Over the weekend I stumbled upon C-SPAN’s broadcast of Bill Clinton’s 1992 speech accepting the Democratic nomination for president, and I remembered how he seemed like a “different kind of Democrat” at the time. As I started watching, I heard Clinton saying:
The most important family policy, urban policy, labor policy, minority policy, and foreign policy America can have is an expanding entrepreneurial economy of high‐wage, high‐skilled jobs …
Soviet communism has collapsed and our values—freedom, democracy, individual rights, free enterprise—they have triumphed all around the world.
And then he got into the meat of the “new Democrat” message:
To turn our rhetoric into reality we’ve got to change the way government does business, fundamentally. Until we do, we’ll continue to pour billions of dollars down the drain.
The Republicans have campaigned against big government for a generation, but have you noticed? They’ve run this big government for a generation and they haven’t changed a thing. They don’t want to fix government; they still want to campaign against it, and that’s all.
But, my fellow Democrats, its time for us to realize we’ve got some changing to do too. There is not a program in government for every problem, and if we want to use government to help people, we have got to make it work again.…
Now, I don’t have all the answers, but I do know the old ways don’t work. Trickledown economics has sure failed. And big bureaucracies, both private and public, they’ve failed too.
That’s why we need a new approach to government, a government that offers more empowerment and less entitlement. More choices for young people in the schools they attend‐ in the public schools they attend. And more choices for the elderly and for people with disabilities and the long‐term care they receive. A government that is leaner, not meaner; a government that expands opportunity, not bureaucracy; a government that understands that jobs must come from growth in a vibrant and vital system of free enterprise.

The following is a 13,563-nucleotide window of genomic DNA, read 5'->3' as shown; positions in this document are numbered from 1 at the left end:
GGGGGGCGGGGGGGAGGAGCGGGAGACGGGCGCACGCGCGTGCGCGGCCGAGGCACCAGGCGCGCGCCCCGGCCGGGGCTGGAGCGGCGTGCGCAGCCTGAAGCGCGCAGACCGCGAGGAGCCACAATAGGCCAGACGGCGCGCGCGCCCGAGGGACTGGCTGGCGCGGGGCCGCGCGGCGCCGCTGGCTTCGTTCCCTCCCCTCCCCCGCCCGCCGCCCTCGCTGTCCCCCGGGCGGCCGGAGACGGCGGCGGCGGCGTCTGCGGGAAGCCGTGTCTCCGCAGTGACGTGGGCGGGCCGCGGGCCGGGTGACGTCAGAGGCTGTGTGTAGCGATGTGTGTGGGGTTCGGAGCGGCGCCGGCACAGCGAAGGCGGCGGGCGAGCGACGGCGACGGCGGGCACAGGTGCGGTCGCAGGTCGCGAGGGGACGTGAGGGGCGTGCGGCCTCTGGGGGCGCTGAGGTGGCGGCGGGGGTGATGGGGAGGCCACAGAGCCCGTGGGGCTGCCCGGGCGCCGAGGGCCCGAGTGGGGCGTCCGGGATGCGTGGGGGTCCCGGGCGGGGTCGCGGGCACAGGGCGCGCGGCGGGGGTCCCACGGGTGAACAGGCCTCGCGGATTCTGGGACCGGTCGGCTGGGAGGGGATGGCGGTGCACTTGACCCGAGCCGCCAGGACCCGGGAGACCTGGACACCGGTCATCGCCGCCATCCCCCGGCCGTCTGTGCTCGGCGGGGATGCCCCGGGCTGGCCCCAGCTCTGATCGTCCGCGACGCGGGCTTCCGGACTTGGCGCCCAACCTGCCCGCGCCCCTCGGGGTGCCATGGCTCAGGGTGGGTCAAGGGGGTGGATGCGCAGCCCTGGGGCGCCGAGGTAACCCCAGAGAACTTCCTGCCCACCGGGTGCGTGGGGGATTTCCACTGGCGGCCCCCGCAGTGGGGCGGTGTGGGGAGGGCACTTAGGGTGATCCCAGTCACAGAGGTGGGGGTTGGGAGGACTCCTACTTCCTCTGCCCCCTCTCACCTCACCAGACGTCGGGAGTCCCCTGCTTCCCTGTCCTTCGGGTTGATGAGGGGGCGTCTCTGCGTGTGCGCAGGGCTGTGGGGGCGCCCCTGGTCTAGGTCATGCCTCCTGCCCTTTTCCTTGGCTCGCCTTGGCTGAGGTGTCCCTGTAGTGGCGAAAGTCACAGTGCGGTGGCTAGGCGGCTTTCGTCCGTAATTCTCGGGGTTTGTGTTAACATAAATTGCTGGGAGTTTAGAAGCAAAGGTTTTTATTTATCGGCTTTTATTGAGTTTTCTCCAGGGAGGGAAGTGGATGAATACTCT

He made his famous promise to “end welfare as we know it.”
That’s not President Obama’s style. He’s not that kind of Democrat. He doesn’t talk about free enterprise as an American value, not even when speaking of freedom to students in China. Search for “free enterprise” on the White House website, and the first hit is to his famous “You didn’t build that” speech in Roanoke—which doesn’t include the word “enterprise,” or the word “free.” He doesn’t say that big bureaucracies have failed, or that we need more choice in education and health care.
Which presumably means Bill Clinton will have to write a different speech when he nominates President Obama for reelection on Wednesday night.
Now don’t get me wrong. There was plenty of old‐fashioned Democratic liberalism in Clinton’s 1992 speech. He talked about “what all of us must give to our Nation,” which fits well with Obama’s view. He denounced outsourcing, he proclaimed that “health care is a right,” he promised billions in new federal spending and lots of programs.
He even deplored polarization and “the stereotypes that blind us,” reminding us that today’s complaints about polarization are nothing new. And I was struck by the way he delivered that complaint. He said that “for too long politicians have told the most of us that are doing all right that what’s really wrong with America is the rest of us—them.” And he elaborated:
Them, the minorities. Them, the liberals. Them, the poor. Them, the homeless. Them, the people with disabilities. Them, the gays.
All good points. Too much stereotyping. Too much polarization. Too much partisanship. Except that his list of stereotypes was very partisan. What about “Them, the conservatives”? “Them, the rich”? Aren’t those polarizing stereotypes too? You’d think a different kind of Democrat would have deplored all the stereotypes that politicians use to divide people.
David Maraniss writes in today’s Washington Post that “on most of the big issues, there is little or no space between [Clinton and Obama] as pragmatic liberals.” Maybe so, but in his campaign—and in his response to a midterm electoral rebuke—Clinton certainly gave voters the impression that he was a “different kind of Democrat,” one who appreciated the limits of government and the virtues of free enterprise. This week he’ll presumably have to give a full‐throated defense of a president who never said that the era of big government is over, who increased the food stamp rolls by 14 million after Clinton reduced them by 11 million, who increased the national debt by $5 trillion compared to $1.6 trillion in the Clinton years. No doubt he’ll do a great job.